U.S. consumer prices fell for the first time in two years in May, with the significant decline fueled by lower energy prices, according to figures released Thursday by the Labor Department.
The consumer price index, a measure of inflationary pressure on the economy, fell by 0.3 percent in May. The largest monthly decline since December 2008 was a modest surprise to economists expecting consumer prices to fall at a slightly slower 0.2 percent pace.
After two months in a row of no headline inflation, consumer prices were up only 1.7 percent compared to May 2011.
Rob Carnell, chief international economist at ING, said, "The fall in consumer prices will eventually provide a boost to both the household and corporate sectors, as it stems from lower fuel costs."
"But it may be several months before we start to see some evidence of the power of low fuel prices in other activity data," he added. "Market sentiment will struggle to become more optimistic until until then."
Driving the drop in overall consumer consumer prices was a 6.8 percent decline in the gasoline index, which in turn led to a 4.3 percent drop in the overall energy index.
Food prices at the consumer level remained relatively steady in May - no change according to DOL statistics - after a 0.2 percent increase in April.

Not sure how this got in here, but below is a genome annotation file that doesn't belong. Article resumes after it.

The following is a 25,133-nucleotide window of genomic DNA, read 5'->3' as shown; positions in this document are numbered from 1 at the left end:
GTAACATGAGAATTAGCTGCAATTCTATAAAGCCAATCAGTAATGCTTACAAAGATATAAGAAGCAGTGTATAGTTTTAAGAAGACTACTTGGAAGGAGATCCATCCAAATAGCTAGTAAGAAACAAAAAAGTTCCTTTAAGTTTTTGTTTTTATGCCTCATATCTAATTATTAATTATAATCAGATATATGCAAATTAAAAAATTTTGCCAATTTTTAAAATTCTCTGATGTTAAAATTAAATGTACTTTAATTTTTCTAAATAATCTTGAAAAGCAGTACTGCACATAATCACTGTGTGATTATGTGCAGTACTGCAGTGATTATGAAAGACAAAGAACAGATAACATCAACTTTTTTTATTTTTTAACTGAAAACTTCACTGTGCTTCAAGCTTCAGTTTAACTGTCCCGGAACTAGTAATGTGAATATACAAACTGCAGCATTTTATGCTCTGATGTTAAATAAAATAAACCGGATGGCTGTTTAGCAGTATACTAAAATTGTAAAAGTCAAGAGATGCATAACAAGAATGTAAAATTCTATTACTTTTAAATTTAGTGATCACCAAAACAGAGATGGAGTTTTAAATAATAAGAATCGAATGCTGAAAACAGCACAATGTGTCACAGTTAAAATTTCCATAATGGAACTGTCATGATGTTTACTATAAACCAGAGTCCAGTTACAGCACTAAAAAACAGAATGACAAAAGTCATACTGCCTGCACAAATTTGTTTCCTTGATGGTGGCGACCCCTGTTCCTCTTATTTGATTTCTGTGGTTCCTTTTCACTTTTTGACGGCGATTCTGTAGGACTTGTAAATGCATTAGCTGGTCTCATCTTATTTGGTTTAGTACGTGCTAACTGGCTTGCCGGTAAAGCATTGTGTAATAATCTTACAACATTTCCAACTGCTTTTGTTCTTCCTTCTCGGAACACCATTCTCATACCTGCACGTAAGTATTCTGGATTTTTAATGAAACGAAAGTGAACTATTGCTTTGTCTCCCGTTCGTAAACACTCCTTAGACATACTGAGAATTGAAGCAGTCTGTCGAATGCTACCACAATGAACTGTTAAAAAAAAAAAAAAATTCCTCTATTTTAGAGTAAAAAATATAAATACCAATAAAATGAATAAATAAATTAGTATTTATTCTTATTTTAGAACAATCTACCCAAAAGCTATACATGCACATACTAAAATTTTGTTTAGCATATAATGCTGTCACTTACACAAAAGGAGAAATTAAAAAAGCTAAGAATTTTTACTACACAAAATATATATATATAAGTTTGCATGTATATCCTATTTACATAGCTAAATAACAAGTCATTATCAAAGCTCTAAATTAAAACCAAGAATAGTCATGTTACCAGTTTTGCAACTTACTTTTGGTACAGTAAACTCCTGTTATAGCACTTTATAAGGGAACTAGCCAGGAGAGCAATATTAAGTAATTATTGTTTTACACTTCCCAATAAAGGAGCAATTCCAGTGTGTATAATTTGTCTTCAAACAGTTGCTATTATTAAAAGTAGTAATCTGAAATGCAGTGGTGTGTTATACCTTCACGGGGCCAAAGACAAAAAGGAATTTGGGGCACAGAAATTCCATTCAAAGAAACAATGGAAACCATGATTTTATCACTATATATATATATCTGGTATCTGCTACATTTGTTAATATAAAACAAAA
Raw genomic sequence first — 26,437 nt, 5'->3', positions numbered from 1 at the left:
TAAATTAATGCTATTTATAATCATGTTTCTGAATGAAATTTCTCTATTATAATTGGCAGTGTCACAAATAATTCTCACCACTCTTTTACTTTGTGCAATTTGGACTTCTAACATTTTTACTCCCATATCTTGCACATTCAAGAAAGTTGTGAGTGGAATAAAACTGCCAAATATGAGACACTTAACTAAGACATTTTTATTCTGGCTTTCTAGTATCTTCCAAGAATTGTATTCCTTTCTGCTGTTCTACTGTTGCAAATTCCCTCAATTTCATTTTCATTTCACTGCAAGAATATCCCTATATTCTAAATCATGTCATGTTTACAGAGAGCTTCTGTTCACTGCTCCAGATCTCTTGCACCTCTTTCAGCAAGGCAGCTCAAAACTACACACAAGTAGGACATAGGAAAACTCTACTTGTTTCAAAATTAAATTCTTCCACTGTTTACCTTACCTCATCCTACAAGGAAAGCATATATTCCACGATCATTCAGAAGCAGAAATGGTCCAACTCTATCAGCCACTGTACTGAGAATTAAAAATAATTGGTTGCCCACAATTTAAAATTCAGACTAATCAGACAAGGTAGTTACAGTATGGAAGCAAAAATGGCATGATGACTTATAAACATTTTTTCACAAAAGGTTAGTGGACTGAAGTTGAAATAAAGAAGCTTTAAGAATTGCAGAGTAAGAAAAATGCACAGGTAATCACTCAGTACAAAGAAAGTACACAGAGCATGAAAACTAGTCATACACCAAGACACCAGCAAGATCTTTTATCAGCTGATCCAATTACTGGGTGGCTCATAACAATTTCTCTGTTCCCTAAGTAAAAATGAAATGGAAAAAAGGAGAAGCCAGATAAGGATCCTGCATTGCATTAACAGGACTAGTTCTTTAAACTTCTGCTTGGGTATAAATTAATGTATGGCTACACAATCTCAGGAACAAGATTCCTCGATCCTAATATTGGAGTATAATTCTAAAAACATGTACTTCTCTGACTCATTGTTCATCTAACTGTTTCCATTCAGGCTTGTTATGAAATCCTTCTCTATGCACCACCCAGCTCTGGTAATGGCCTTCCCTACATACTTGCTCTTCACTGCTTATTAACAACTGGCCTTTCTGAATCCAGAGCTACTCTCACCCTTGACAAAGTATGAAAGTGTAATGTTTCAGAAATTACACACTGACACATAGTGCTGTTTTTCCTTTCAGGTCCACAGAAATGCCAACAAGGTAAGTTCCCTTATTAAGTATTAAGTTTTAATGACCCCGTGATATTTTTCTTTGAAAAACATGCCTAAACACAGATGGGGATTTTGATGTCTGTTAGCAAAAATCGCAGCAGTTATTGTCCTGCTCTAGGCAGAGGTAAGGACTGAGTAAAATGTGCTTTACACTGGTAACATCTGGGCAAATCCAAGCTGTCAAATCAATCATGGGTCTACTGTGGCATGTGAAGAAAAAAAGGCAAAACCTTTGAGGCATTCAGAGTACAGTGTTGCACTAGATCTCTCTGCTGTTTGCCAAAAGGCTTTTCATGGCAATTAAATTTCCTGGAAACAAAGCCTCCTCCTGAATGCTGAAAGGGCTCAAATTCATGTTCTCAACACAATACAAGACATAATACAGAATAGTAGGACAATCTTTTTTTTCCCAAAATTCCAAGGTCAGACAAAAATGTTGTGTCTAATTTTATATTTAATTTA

Excluding the volatile food and energy sectors, "core" consumer prices rose by 0.2 percent in May, matching similar increases in both April and March.
A 1 percent increase in the cost of used cars and trucks for May, though less than the 1.5 percent increase recorded in April, contributed to the rise in core consumer prices as did a 0.4 percent increase in medical care costs - the largest increase in that index since November 2011.
On a year-over-year basis the index for core consumer prices has risen 2.3 percent, driven by increases in costs of apparel, medical care and used vehicles.
The decline in consumer prices contributed to a 0.3 percent increase in real average hourly earnings, boosted by a 0.1 percent gain in average hourly earnings.
That increase in real average hourly earnings was enough to offset a 0.3 percent decline in the average workweek, putting real average weekly earnings in the U.S. up 0.1 percent in May.
by RTT Staff Writer
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